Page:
Wednesday, September 28, 2005

Change of address

Please follow the continuing stories of Doctor Barnett at technically.us/doc.

Love
Doctor B.

Monday, September 19, 2005

iMac busted again

Our troublesome iMac G5 failed once again last weekend. We’re still under warranty, whoop-tee-doo, but we’ve probably lost everything on the hard drive. Like most people, we have some backups but they’re incomplete and out of date.

I’m mad as hell at Apple all over again, mad enough to buy a PC in fact. I can hardly believe it myself, but the various PC parts are already on their way from Newegg for a grand total of $350. (I’m not putting Windows on it. Give me some credit.)

There’s more to it than anger, of course. My iMac G5 (like all others sold last year) is prone to overheating and generally runs at a temperature that increases the probability of component (hard drive) failure. It must be babied. I revile the idea of babying a computer, but there is nothing that I can (or Apple will) do about it.

More to come…

Saturday, September 10, 2005

To Suck Ass

To: TSA-ContactCenter@dhs.gov
Subject: Shoe off, shoe on, shoe up.

Dear Sir or Madam,

I wonder if you are aware of how poorly your administration’s policies are applied by its employees at airports across the United States (and territories). In the past year, I have been witness to violations of your “TSA Shoe Screening Policy” in the following airports: New York LaGuardia & JFK, San Juan P.R, San Francisco CA, and Raleigh N.C. The shoe policy has not changed over the past year, yet it is so consistently violated in such far-flung airports that I wonder if even management discreetly encourages its infringement.

To be clear, no one has merely “recommended” that I remove my shoes. In each of the airports I’ve cited, TSA employees have required that I remove my shoes regardless of their shape and lack of metallic content. In the early afternoon on Monday, September 5 at RDU I listened as a television video recommended that I remove my shoes — for what reason it recommended this I can not imagine. I prefer shoes, so I declined and passed through the metal detector without setting of its alarm. Nevertheless, the gentleman on the far side ordered me to go to back up and send my shoes through the x-ray, saying that it did not matter “if my shoes set off the alarm or not.” I later passed this information on to the overseeing TSA supervisor, who admitted the employee was in violation of the policy and said he would “speak with him.”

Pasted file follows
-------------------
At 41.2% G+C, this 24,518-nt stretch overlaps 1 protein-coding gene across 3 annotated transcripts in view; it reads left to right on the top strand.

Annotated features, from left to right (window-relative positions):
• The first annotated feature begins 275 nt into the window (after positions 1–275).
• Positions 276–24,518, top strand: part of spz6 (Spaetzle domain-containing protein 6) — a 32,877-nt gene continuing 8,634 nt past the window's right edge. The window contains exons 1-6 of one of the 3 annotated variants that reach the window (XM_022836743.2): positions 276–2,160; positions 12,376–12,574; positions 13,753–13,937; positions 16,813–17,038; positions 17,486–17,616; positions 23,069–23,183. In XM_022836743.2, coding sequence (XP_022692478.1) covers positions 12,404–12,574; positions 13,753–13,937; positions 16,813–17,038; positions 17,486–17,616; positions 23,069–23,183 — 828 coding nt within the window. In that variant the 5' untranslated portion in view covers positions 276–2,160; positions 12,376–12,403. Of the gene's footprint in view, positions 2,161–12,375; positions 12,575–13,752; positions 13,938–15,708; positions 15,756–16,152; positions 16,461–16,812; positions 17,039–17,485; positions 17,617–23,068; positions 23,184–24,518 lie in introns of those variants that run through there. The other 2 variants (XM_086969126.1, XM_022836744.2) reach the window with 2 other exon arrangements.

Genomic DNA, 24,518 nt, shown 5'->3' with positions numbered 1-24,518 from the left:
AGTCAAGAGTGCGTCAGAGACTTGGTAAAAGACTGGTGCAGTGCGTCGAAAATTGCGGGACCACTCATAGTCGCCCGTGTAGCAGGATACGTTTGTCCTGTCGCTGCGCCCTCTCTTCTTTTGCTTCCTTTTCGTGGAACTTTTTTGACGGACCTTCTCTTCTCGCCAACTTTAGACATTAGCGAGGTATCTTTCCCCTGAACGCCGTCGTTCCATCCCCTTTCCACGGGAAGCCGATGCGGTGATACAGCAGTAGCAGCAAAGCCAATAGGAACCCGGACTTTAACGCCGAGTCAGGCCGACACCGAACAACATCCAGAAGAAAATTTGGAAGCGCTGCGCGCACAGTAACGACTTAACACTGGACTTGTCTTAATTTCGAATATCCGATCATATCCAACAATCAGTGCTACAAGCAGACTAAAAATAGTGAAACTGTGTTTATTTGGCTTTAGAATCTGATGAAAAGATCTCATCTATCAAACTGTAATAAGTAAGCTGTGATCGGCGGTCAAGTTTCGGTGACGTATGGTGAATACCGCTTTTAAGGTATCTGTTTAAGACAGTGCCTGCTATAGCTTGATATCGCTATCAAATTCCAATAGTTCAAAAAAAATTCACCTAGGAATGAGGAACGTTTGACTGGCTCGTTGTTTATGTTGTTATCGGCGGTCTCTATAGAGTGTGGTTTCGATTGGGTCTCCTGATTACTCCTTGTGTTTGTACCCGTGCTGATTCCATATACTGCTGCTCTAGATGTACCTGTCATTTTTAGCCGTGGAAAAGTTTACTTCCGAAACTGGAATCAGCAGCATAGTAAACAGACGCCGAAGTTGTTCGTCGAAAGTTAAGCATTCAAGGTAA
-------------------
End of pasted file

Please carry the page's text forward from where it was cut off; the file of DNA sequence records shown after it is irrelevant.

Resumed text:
How is it possible that this employee and the half-dozen other violators I’ve encountered in the past year fail to understand a very simple policy? It says clearly on your website “You are not required to remove your shoes before you enter the walk-through metal detector.” Is it some kind of joke to them? Is it some kind of joke to you? I’m sick and tired of fighting with your employees, who must be frighteningly daft or are sadistically pleased in forcing everyone to march around barefoot. Either way, these are not people I want to be responsible for my protection, nor are their sloppy and permissive managers.

Each time I fly, I hope that the situation has resolved itself in some obvious way. Each time I am gravely disappointed. You have two options: 1) change the policy to suit the whims of your daft or sadistic employees, or, 2) get your employees in line! By failing to adapt to a simple procedural change in the course of over a year, you’ve proven your entire organization to be incompetent.

Please let me know when it’s safe to expect TSA employees to follow TSA policy.

Doctor Barnett

Tuesday, September 06, 2005

Why are NYC dentists scumbags?

Surely everyone living here has wondered: how do educated and respected professionals become as dishonest as New York City dentists? I’ve seen three different dentists in the city and all of them have tried to rip me off in one way or another. The first performed unnecessary fillings and claimed not to have the standard filling material paid for by my insurance. The second repeatedly filed insurance claims incorrectly and would bill me for more than the difference. On my third dentist last week, I found the entire office running a scam to eek an extra seventy-five dollars out of soft-looking customers like myself. Have some decency people!

The problem, as well as I can tell, is that dentists in the city expect to be paid more than those outside the city. (Everybody expects this. Bums expect this, and I'm sure they get it too.) Either the insurance companies won’t pay city dentists extra, or the difference isn’t enough to make them happy. I suspect they’re greedy enough to try to bump up the price either way. They see an insured customer paying nothing out-of-pocket as easy prey, someone just asking to be billed a little extra.

Never mind that many people pay a portion of their dental premiums themselves, and even if they don’t it’s lifted from their potential salary. When I walk into a dentist expecting a free cleaning, it’s because I’ve already paid for it over the past half year. If I were going to pay anything for the cleaning, I wouldn’t have insurance in the first place. You have no right to perform some outrageous-sounding procedure when I ask for a cleaning, then tell me that at my insurance rate it would cost over $400 dollars but that you’ll only bill me $75 because you’re nice. You’re like a character from a 1980s movie about New York. You’re a scumbag. Go back to Russia.

(I didn’t pay. Thanks for the free periodontal scaling, fuckers.)